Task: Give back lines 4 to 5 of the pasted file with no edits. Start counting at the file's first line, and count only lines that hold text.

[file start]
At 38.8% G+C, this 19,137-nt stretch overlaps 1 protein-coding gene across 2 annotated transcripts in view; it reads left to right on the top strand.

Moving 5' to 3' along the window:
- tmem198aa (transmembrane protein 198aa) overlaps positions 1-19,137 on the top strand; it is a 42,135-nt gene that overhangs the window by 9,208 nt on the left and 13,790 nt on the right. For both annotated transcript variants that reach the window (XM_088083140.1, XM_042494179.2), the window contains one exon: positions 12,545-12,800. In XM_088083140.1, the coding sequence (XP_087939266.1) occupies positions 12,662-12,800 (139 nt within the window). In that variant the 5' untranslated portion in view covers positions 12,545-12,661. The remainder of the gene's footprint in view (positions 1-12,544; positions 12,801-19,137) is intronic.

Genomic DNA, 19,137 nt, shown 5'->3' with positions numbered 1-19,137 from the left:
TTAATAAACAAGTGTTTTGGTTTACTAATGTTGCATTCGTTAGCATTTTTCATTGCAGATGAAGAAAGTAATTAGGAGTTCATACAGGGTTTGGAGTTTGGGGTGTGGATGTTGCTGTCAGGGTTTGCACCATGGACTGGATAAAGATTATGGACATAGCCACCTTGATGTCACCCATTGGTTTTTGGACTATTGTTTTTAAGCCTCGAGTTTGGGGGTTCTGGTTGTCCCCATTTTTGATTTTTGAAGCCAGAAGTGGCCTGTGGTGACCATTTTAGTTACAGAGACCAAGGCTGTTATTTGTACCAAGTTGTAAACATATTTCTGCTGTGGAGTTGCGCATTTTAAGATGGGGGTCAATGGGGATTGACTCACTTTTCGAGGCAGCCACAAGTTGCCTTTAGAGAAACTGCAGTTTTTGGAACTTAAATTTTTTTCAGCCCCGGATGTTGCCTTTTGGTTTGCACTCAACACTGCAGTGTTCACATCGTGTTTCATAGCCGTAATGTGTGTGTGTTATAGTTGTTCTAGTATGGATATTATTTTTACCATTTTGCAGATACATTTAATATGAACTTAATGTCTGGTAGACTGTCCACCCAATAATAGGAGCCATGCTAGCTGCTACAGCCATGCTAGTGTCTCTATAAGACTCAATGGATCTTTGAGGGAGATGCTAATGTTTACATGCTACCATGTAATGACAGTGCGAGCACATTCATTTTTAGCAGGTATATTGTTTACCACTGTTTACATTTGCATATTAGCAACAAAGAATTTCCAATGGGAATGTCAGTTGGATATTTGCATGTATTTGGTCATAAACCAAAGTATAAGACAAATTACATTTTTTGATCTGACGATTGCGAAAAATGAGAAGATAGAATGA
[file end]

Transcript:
Genomic DNA, 19,137 nt, shown 5'->3' with positions numbered 1-19,137 from the left:
TTAATAAACAAGTGTTTTGGTTTACTAATGTTGCATTCGTTAGCATTTTTCATTGCAGATGAAGAAAGTAATTAGGAGTTCATACAGGGTTTGGAGTTTGGGGTGTGGATGTTGCTGTCAGGGTTTGCACCATGGACTGGATAAAGATTATGGACATAGCCACCTTGATGTCACCCATTGGTTTTTGGACTATTGTTTTTAAGCCTCGAGTTTGGGGGTTCTGGTTGTCCCCATTTTTGATTTTTGAAGCCAGAAGTGGCCTGTGGTGACCATTTTAGTTACAGAGACCAAGGCTGTTATTTGTACCAAGTTGTAAACATATTTCTGCTGTGGAGTTGCGCATTTTAAGATGGGGGTCAATGGGGATTGACTCACTTTTCGAGGCAGCCACAAGTTGCCTTTAGAGAAACTGCAGTTTTTGGAACTTAAATTTTTTTCAGCCCCGGATGTTGCCTTTTGGTTTGCACTCAACACTGCAGTGTTCACATCGTGTTTCATAGCCGTAATGTGTGTGTGTTATAGTTGTTCTAGTATGGATATTATTTTTACCATTTTGCAGATACATTTAATATGAACTTAATGTCTGGTAGACTGTCCACCCAATAATAGGAGCCATGCTAGCTGCTACAGCCATGCTAGTGTCTCTATAAGACTCAATGGATCTTTGAGGGAGATGCTAATGTTTACATGCTACCATGTAATGACAGTGCGAGCACATTCATTTTTAGCAGGTATATTGTTTACCACTGTTTACATTTGCATATTAGCAACAAAGAATTTCCAATGGGAATGTCAGTTGGATATTTGCATGTATTTGGTCATAAACCAAAGTATAAGACAAATTACATTTTTTGATCTGACGATTGCGAAAAATGAGAAGATAGAATGA